Green is symbolic of health, growth, and new life seen every spring when the first tender shoots thrust themselves up out of the still chilled earth, except when the green hue is detected in a potato. Whether russet, Yukon gold or red, all potatoes have the potential to turn green and, in this case, green is not a desirable color to behold. If your potato skin looks green, then keep reading to find out why this is and what can be done about it.
Why Do Potato Skins Turn Green?
Why do potato skins turn green? Green skin on potatoes is caused by exposure to light. Green potato skin may be caused when a potato is stored on the kitchen counter or window sill, or even when the potato is grown too close to the soil surface, hence the recommendation to grow potatoes in a mound and store harvested potatoes in a completely cool, dark area.
The green of the potato skin has a bitter taste when eaten. But, bitter potato skin is only the most benign reason not to eat spuds when the potato skin looks green. The green skin on potatoes comes from chlorophyll pigmentation. Chlorophyll in itself is not an issue, but it is the other response to light that occurs in a potato tuber which can be toxic.
When exposed to light, potato tubers also increase the production of the colorless solanine alkaloid. Solanine production and amount increase in direct proportion to the length of exposure and intensity of light. So this green potato skin has solanine in it which can be quite toxic.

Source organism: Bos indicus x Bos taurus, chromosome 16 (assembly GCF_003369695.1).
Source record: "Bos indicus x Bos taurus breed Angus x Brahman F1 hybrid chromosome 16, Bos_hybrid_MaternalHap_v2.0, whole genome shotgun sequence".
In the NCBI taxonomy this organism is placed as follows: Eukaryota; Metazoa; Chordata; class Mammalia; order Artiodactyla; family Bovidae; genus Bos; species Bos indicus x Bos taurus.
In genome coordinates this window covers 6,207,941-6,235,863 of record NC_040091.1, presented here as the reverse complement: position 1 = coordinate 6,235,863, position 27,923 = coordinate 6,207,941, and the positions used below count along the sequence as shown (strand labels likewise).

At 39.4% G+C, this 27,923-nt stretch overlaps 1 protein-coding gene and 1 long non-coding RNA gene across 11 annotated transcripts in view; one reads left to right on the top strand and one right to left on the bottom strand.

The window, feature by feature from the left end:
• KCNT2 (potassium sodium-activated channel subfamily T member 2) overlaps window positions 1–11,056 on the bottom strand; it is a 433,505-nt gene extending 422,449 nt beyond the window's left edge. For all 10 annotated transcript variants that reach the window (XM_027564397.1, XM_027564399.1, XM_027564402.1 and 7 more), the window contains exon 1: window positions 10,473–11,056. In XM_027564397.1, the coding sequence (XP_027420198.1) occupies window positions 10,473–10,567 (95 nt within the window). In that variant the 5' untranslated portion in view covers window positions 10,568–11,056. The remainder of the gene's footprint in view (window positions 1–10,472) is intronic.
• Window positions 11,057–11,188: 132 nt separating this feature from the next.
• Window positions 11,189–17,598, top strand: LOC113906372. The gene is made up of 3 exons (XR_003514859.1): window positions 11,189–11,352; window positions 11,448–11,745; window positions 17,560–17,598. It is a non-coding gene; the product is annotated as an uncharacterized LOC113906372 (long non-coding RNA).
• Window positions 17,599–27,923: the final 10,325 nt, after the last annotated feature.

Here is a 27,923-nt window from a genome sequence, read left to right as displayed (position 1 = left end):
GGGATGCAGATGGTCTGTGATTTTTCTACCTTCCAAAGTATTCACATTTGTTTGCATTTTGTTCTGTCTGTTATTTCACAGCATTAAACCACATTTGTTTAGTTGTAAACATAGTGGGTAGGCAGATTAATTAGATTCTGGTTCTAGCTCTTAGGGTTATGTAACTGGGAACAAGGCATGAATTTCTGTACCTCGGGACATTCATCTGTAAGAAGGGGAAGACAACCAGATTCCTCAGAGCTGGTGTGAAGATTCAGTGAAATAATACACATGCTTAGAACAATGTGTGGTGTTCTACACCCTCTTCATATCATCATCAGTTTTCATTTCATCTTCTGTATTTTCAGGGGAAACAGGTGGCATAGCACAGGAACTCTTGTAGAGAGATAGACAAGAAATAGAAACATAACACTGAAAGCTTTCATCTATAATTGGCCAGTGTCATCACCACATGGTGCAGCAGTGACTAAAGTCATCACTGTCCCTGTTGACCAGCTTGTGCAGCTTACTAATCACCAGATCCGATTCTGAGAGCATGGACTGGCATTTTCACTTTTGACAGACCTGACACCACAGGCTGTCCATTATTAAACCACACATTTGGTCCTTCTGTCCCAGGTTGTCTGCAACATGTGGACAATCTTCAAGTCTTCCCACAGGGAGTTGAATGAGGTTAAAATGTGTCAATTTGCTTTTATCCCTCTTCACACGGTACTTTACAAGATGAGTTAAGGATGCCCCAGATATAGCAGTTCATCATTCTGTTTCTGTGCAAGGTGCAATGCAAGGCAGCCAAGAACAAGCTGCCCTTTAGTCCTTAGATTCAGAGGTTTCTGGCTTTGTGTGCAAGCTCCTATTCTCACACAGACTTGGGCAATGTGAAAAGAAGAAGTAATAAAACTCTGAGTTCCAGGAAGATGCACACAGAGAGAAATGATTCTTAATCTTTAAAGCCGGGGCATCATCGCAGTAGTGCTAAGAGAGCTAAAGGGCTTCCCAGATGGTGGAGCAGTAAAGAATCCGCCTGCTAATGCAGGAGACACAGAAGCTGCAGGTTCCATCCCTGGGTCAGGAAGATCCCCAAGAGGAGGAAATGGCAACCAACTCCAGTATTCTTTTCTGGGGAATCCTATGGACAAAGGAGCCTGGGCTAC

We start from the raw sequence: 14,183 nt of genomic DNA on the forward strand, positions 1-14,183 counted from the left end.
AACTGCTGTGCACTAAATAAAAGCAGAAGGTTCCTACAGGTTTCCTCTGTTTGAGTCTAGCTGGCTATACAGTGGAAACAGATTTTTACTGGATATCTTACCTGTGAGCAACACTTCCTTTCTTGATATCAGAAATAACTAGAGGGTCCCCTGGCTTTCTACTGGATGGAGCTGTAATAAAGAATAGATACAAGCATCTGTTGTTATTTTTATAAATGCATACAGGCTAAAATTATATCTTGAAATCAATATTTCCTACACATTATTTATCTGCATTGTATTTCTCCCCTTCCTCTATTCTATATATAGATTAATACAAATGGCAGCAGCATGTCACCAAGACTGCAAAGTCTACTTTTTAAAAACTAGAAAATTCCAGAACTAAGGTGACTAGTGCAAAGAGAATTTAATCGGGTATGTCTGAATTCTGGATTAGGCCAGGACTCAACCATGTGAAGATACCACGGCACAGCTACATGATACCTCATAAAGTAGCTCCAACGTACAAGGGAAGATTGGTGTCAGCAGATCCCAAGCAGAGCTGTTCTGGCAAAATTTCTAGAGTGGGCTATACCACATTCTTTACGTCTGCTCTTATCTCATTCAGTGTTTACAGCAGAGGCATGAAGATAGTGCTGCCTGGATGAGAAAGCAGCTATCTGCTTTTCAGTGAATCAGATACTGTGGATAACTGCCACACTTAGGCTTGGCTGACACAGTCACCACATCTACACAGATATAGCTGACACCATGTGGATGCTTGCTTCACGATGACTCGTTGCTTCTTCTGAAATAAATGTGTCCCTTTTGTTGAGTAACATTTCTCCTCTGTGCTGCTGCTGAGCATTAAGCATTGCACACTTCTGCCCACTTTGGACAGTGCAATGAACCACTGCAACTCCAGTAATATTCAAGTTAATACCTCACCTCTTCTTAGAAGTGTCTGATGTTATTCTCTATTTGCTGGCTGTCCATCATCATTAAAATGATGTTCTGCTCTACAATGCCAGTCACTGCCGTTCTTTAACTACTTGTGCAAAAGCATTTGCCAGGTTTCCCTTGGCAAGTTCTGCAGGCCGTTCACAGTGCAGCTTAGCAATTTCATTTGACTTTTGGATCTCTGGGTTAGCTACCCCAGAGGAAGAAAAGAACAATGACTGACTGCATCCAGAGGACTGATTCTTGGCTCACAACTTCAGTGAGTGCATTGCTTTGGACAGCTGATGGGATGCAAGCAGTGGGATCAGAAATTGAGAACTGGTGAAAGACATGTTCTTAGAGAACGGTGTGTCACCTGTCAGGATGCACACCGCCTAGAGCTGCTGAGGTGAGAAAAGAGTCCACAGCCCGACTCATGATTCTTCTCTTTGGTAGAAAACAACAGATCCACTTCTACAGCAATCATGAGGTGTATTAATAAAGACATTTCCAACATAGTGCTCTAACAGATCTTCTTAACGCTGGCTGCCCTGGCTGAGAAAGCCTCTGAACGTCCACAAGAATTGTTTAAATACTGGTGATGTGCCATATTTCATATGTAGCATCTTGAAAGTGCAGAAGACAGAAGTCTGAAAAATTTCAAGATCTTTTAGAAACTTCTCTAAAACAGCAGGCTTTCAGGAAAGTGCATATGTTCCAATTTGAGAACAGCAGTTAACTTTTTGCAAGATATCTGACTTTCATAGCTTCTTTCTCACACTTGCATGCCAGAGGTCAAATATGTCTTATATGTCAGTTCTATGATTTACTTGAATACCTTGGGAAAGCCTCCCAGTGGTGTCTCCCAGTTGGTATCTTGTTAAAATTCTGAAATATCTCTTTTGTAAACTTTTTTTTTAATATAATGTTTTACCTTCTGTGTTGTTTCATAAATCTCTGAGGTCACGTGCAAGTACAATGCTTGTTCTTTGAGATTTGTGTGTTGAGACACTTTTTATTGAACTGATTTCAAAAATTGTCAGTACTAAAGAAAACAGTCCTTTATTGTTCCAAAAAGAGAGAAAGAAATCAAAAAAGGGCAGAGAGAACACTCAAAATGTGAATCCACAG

The temperature during this light exposure of the potato is also a factor, as green potato skin is caused by an enzymatic process which increases as temperatures rise. Greening of potato skin does not occur when temperatures are 40 F. (4 C.), as when storing in the refrigerator, and is most prone to occur when the temp is 68 F. (20 C.). Higher temps do not induce green skin on a potato; however, the spud is more likely to decay.
Bitter Potato Skins
Bitter potato skins are a warning sign that solanine is in high concentration in the spud. Consuming large quantities of solanine may cause illness or possibly death. That said, toxic levels of solanine are 100th of an ounce for a 200 lb person, which translates to that person eating 20 lbs. of whole potatoes in a day! I mention whole potatoes, as the green skin on a potato is the area with the highest concentration of solanine and thus, the most toxic.
To minimize any potential hazard, the green skin on a potato should be pared and any green tinged areas cut away. Also, remove any tuber eyes as they will also have the greatest amount of solanine. Generally, a rule of thumb should be: do not eat bitter potato skins.
How to Prevent Green Potato Skin
As mentioned above, a bitter taste in a potato is a warning of the presence of solanine and most folks are quite unlikely to consume such an unpleasant flavor. To further prevent the possibility of ingesting any toxic solanine, store potatoes in a cool dark place, wash well to expose any potential green skin on a potato, and cut away or pare any such areas, but specifically the peel and any eyes prior to cooking.
If for some reason potatoes need to be stored in a lit area for a short duration, dip them in a 3 percent solution of dishwasher detergent, one ounce (2 tablespoons) to a quart of water. Reportedly, this will protect the potato for a period of 2-10 days.
I say, find a cool, dark storage space to prevent green skin on a potato and the possibility of noxious amounts of solanine.